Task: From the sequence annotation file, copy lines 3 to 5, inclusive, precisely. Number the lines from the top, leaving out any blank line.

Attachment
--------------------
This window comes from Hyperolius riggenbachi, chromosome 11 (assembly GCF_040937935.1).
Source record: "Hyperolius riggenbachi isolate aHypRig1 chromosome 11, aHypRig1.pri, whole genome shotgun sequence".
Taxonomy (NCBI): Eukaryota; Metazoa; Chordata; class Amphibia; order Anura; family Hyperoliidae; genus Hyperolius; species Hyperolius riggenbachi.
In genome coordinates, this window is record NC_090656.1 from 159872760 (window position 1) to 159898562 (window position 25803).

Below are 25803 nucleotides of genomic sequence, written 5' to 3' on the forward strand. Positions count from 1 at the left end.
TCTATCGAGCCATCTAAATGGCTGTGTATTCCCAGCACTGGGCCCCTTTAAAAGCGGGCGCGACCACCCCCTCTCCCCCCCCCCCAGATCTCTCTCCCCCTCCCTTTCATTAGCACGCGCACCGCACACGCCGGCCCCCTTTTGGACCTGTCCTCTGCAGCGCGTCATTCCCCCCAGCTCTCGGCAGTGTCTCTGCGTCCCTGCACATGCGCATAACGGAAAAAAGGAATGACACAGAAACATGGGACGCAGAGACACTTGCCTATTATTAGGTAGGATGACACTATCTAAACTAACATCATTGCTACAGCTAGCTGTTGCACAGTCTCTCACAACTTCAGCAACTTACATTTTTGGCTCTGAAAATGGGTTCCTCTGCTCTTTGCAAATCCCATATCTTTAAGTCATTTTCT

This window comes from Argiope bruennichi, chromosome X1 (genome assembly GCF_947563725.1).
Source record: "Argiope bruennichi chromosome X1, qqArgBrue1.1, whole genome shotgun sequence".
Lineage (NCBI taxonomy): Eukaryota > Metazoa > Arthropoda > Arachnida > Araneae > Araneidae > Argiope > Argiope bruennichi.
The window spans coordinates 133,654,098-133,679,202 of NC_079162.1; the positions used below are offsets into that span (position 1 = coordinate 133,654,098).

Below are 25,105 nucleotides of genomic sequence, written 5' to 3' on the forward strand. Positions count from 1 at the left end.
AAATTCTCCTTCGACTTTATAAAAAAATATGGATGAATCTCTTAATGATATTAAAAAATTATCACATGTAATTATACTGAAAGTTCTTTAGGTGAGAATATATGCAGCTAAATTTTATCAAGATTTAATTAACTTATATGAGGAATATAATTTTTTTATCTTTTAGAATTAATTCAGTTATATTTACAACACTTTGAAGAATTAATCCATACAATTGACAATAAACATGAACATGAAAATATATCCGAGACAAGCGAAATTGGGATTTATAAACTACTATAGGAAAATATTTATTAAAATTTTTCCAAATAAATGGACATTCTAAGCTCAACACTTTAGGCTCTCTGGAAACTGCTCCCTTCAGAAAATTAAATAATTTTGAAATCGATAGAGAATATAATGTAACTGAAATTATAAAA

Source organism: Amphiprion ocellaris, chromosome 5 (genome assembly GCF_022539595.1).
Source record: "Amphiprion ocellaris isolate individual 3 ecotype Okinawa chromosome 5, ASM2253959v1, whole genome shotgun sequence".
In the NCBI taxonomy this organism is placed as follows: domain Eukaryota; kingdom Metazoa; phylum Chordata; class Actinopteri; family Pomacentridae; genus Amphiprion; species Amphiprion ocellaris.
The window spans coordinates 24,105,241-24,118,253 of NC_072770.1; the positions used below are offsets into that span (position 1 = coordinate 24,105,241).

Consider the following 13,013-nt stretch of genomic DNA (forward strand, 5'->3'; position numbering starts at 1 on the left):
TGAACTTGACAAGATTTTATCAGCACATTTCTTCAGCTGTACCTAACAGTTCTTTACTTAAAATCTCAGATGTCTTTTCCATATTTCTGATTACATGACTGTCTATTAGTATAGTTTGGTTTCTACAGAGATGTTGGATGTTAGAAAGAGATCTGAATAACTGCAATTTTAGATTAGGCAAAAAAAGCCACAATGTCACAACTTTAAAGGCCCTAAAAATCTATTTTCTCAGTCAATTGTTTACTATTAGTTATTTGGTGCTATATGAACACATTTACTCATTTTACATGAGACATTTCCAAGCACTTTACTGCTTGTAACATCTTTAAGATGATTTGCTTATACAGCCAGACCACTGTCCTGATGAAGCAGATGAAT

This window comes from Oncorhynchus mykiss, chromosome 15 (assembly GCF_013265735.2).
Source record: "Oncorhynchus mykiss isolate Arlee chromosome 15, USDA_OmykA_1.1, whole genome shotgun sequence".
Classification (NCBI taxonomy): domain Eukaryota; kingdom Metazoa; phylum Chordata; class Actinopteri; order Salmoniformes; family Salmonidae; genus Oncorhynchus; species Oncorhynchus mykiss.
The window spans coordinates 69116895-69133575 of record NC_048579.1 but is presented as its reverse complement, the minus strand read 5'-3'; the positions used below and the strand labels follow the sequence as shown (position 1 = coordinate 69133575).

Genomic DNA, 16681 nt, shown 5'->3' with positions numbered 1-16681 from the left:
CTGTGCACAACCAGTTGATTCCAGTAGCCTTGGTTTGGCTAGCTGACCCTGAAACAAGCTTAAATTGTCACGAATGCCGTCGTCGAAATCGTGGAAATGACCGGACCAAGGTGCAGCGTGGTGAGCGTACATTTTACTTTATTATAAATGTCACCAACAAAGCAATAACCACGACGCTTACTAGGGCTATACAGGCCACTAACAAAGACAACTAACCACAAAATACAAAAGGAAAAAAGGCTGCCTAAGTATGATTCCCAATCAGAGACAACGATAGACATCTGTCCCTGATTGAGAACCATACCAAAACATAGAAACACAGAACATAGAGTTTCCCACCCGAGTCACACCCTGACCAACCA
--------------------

Taxonomy (NCBI): Eukaryota; Metazoa; Chordata; class Amphibia; order Anura; family Hyperoliidae; genus Hyperolius; species Hyperolius riggenbachi.
In genome coordinates, this window is record NC_090656.1 from 159872760 (window position 1) to 159898562 (window position 25803).

Below are 25803 nucleotides of genomic sequence, written 5' to 3' on the forward strand. Positions count from 1 at the left end.